2. If a new tumor were to be found it would likely be too small to even do a biopsy (had this with my original tumor) so I would have to wait 3 months and spend that time in anxiety only to find out that it may well just be a benign nodule (60% of them are). 

3.  Even low-dose scans impart a reasonable amount of radiation that might contribute to another growth rather than serve a valid purpose and the less exposure the better.

While talking with him I could see the points that he was making, but again, after we hung up I looked for studies that showed recommendations for low-risk recurrence cancers, but couldn't really see any specifically.  So, I'm going to the surgeon for a second opinion, asking his recommendations for follow up to the cancer that he removed from me.  I just know that my pulmonologist caught this early when no one else did and was very good thought out my treatment.  At this point I just want another doctor's opinion before I move ahead as I don't really see a lot of reason for the 2/10/20 appointment without a scan; unless he wants to check out my lung function (which I believe should be pretty good).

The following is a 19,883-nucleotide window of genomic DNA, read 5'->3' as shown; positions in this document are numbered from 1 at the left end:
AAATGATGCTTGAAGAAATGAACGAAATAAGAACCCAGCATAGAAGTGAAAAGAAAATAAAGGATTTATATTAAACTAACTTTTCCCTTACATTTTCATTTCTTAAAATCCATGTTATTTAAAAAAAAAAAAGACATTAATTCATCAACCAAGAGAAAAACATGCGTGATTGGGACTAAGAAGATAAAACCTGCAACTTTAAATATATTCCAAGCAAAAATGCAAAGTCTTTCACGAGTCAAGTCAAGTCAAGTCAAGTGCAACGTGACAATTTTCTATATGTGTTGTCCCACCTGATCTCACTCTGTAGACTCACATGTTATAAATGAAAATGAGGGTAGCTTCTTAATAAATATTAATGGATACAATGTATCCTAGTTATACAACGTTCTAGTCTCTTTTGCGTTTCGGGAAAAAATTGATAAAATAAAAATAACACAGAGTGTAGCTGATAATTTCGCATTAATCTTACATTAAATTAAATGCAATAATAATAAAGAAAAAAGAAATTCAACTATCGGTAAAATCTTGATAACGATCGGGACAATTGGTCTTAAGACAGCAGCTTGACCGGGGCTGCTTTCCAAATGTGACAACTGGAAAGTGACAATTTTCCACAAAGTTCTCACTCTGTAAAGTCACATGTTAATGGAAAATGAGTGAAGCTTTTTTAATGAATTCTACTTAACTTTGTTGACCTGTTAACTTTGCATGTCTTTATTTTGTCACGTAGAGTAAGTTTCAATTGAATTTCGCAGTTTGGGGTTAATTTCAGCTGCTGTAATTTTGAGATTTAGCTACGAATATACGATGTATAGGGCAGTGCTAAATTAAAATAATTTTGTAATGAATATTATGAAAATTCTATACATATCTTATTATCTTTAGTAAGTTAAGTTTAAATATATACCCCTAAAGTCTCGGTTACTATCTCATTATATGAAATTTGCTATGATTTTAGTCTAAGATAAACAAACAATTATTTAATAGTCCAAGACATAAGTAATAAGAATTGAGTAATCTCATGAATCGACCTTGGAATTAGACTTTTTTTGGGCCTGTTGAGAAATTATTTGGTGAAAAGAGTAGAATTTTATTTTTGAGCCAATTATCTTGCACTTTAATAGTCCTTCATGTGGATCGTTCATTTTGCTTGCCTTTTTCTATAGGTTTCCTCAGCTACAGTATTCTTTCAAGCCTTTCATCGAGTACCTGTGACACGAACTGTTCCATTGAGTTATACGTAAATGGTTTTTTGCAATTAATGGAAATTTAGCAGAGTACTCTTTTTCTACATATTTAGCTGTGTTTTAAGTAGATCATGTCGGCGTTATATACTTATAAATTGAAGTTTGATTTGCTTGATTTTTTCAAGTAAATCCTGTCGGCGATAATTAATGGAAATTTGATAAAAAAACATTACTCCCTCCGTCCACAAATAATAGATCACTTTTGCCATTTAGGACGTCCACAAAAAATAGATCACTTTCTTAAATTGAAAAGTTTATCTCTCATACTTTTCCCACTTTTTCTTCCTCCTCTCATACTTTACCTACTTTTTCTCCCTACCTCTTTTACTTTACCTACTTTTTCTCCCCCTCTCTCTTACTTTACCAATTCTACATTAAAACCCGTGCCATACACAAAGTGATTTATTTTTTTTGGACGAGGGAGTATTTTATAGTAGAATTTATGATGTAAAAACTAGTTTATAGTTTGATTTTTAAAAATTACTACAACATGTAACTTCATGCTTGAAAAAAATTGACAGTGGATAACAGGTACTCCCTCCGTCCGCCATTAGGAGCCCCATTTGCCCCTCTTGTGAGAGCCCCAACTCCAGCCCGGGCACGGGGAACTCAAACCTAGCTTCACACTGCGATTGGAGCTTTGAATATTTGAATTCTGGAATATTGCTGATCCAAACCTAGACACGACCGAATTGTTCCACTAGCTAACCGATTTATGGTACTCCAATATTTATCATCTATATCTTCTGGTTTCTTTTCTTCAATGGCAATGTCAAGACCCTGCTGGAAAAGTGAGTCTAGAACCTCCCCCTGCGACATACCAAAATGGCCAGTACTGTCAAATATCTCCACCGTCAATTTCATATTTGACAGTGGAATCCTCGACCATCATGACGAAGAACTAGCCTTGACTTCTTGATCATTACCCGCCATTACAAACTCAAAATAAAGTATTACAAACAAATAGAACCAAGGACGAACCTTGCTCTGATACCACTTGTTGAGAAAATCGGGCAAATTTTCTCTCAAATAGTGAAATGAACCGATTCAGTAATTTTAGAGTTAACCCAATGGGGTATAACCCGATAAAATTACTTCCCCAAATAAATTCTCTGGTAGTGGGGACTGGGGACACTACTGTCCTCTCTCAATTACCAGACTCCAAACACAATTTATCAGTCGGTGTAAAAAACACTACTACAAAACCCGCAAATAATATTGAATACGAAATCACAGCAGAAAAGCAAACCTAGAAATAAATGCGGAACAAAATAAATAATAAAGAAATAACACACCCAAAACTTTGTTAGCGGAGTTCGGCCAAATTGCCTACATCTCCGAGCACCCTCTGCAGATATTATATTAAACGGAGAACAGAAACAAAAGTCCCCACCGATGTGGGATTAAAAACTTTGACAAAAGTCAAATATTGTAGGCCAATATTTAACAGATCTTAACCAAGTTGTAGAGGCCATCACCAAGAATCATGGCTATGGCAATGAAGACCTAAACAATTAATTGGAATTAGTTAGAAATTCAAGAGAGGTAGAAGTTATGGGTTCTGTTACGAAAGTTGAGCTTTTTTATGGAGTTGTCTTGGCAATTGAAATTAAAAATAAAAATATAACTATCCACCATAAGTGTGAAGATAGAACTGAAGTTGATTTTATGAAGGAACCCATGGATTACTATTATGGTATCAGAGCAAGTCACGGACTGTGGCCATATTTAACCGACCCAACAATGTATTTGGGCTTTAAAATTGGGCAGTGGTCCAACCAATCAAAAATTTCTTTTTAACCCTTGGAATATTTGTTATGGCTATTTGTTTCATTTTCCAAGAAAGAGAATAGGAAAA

I'll keep you all updated on what happens. Thanks again for the input.

Lou

PS: I am going to ask the surgeon if I should connect with an oncologist.

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Hi Lou,

Thanks for sharing the update. I think that sounds like a wise plan, second opinion is probably the best and having a recommendation for an oncologist is just an insurance policy that hopefully you will never need.  Onward! 
Michelle

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Hi Lou,